Category Archives: March 2020

Upolu

I call this spot Fran Point since that’s the name on the cross in this photo. Here, a rainbow arches over the coast and the surf rolling in.
An endangered Hawaiian monk seal rests in a tide pool along the rocky shoreline.
A monarch butterfly on a tasselflower.

This week’s Sunday Stills challenge theme is ‘Favorite Place.’ See more offerings here.

I could think of several places on the Big Island that would fall into the category of favorite place. Hawaii Tropical Botanical Garden, Hawaii Volcanoes National Park, Palila Forest Discovery Trail, the ocean – all these are places I return to. But the coast at Upolu is where I go for exercise and to enjoy the ever-changing scene there.

This stretch of coast features scenic high cliffs interspersed with lower areas where tide pools nestle among the rocks. Often, there’s a great view of Maui across the ʻAlenuihāhā Channel. In those waters I look for humpback whales, turtles, monk seals, and once, even a passing shark. Up in the air I might see anything from plovers to noddys to great frigatebirds. On land, there’s an assortment of birds, bugs and butterflies to be seen, as well as horses, cattle, and the occasional wild pig.

Sometimes, it’s hot and dry, but usually there’s a decent breeze, occasionally strong enough to make me lean into it while blown dirt sandblasts my legs. Sometimes, I get caught in the rain, but when I do, I’m usually dry again by the time I get back to my truck.

I’ve lived here seven years now and I never tire of going down there and looping around the fenced airstrip, wondering what I’ll see.

A bristle-thighed curlew strides along the edge of the airstrip at Upolu.
A humpback whale cruises no more than 50 feet offshore. This was one of a pair that I saw just this past week. I suspect they were a male and female, with the male interested in mating before heading north to Alaska. Not only was this as close as I’ve seen whales, but it was the first time, from land, that I’ve heard a whale do anything other than blowing. In this case, the pursuing whale made a deep, two-toned mooing sound as it went by.

Arc-eye hawkfish and bleached coral

This is a typical pose for an arc-eye hawkfish, keeping very still as it nestles in a head of cauliflower coral. But the coral is not well. This patch is mostly bleached. The causes of coral bleaching include warmer than normal water temperatures, pollution, and sunscreens containing coral-killing ingredients.

Because of this third factor, Hawaii has passed a bill which will ban the sale of sunscreens containing oxybenzone and octinoxate. This law goes into effect January 1, 2021. While this will help, it won’t do anything to keep harmful chemicals out of water runoff, and it won’t do anything to prevent the warming of the Pacific Ocean.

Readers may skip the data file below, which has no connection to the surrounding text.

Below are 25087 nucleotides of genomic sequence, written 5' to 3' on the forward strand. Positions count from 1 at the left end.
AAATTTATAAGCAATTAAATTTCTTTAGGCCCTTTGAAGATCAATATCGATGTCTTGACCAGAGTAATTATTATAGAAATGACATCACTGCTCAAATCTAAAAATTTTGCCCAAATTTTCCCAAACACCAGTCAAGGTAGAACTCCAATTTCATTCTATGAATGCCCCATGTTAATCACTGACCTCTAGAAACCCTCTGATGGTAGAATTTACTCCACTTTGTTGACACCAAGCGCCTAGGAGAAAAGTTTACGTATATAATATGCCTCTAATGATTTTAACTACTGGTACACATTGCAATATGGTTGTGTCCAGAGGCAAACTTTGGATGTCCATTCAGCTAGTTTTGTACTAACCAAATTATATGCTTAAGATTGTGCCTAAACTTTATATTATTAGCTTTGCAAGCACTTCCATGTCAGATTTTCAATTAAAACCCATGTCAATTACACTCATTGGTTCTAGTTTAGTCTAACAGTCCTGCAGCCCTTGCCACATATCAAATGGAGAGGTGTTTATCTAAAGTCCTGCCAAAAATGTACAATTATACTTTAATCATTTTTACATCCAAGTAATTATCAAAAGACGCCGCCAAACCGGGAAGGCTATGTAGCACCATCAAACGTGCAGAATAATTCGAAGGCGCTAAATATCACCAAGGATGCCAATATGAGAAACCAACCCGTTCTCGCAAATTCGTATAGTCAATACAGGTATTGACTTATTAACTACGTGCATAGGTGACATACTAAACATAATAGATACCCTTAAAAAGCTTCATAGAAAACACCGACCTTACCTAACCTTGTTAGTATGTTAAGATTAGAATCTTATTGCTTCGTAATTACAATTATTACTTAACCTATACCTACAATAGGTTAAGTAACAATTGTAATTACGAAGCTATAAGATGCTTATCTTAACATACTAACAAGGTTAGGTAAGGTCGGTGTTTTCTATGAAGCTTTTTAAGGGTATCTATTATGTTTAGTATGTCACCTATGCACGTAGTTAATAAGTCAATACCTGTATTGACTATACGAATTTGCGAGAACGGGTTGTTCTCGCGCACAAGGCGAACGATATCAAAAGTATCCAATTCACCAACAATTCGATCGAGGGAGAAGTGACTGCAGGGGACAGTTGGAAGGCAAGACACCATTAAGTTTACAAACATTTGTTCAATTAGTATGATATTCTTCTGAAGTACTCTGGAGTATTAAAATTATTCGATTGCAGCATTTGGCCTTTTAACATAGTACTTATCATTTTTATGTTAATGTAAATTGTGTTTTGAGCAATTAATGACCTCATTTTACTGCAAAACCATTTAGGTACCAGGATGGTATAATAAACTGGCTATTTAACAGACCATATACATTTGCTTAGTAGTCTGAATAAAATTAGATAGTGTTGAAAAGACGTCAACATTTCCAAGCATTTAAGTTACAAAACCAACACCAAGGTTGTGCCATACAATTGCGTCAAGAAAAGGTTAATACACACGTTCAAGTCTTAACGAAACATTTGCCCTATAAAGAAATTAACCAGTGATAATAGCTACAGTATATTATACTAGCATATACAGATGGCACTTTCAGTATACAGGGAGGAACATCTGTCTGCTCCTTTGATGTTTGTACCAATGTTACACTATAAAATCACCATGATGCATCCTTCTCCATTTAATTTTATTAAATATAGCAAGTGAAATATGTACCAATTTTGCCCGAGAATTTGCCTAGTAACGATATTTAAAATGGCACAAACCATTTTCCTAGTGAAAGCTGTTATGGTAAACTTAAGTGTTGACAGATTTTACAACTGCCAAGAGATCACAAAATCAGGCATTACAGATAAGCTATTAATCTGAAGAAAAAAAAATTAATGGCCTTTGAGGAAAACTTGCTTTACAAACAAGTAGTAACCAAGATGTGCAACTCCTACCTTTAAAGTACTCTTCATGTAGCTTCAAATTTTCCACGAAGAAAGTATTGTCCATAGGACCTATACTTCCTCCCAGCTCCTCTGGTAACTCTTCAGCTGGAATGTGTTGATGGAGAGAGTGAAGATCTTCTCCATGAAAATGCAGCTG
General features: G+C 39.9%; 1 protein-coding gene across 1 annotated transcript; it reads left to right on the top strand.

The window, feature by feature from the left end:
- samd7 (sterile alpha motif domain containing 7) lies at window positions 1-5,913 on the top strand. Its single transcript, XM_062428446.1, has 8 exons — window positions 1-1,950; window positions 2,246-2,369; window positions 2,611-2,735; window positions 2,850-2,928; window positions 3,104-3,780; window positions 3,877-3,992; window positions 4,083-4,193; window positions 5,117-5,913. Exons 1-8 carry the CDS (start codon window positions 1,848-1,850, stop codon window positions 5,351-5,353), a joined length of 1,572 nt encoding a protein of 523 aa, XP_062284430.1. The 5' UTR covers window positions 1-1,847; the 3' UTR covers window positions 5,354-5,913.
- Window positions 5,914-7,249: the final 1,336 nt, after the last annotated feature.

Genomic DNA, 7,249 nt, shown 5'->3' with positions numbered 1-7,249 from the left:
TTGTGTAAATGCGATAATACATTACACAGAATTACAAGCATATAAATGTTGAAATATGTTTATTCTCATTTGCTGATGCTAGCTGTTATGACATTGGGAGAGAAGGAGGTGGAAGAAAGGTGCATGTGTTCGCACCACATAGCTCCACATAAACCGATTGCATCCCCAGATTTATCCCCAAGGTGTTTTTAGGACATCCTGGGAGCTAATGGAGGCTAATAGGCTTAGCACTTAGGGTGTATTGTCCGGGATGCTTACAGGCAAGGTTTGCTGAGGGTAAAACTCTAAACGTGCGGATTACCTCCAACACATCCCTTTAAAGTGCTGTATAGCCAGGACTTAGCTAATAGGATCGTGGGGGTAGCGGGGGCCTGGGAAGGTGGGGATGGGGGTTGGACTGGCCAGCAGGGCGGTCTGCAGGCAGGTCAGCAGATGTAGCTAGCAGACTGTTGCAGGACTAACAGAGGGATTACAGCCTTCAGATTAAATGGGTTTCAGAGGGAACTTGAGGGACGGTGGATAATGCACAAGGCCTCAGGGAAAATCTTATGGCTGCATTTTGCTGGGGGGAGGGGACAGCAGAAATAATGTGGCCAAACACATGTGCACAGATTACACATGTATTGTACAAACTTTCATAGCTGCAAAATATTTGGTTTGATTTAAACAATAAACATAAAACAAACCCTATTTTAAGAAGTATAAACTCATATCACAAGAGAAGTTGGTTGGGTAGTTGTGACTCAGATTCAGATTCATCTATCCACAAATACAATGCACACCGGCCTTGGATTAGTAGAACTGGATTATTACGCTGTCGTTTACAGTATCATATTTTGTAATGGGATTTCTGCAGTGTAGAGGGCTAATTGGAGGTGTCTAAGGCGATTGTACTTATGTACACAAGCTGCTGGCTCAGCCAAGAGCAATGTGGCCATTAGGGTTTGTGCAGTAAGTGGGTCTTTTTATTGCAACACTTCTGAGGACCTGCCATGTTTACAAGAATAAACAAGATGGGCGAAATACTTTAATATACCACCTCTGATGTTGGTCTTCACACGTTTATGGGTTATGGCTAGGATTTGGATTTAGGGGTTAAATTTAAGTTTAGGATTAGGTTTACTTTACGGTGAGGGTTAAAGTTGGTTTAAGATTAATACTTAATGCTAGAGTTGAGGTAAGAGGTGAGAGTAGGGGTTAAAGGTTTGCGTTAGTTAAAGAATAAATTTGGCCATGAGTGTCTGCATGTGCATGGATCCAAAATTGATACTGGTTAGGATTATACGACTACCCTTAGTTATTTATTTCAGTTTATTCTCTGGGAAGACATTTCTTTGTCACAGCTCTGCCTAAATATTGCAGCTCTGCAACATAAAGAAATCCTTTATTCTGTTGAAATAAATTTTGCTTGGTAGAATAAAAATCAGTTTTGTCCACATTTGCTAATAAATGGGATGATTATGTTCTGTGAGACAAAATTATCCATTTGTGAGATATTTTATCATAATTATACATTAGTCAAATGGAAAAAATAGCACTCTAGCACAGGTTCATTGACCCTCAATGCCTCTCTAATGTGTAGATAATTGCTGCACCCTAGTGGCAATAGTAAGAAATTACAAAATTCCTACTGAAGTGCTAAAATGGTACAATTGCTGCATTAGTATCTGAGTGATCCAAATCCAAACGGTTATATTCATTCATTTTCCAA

Last fall, we had a coral bleaching event here because of warmer ocean temperatures. It wasn’t as bad as feared, but still did damage to corals that were just recovering from previous bleaching events. There are one or two snorkeling sites here that I don’t visit anymore because the state of the coral is just too depressing. I’d like to think that this degradation can be reversed but, honestly, I’m not optimistic about that.

Halo around the sun

I was about to set out on one of my regular walks at Upolu, when I looked up and saw this halo around the sun. It’s the first I’ve seen here (which doesn’t mean there haven’t been others).

In days of yore, halos were considered a sign of impending bad weather. In this case, there’s some evidence to back that up. The ice crystals that cause halos are found in clouds, high in the troposphere, and these clouds are often a sign of an approaching weather front. Sure enough, the next day was fairly wet though, ironically, not in the area where I saw the halo.

SSV Makani Olu

I was on my way to work one morning when I noticed the sailboat in the top image. The array of white sails caught the early morning sun and stood out against the deep blue water. I pulled over, took this photo and headed on in to work.

I saw later that the boat had anchored in Kawaihae harbor, so on my way home I stopped by to check it out. The SSV Makani Olu is a three-masted staysail schooner (SSV stands for Sailing School Vessel), and is used as a training vessel for various programs run by Marimed Foundation. The boat is based at Kaneohe Bay, on the east coast of Oahu.

In the photo to the right, the boat appears to be four-masted, but that’s just because the mast of the boat behind it lined up perfectly.

For more information about SSV Makani Olu and Marimed Foundation, go to marimed.org.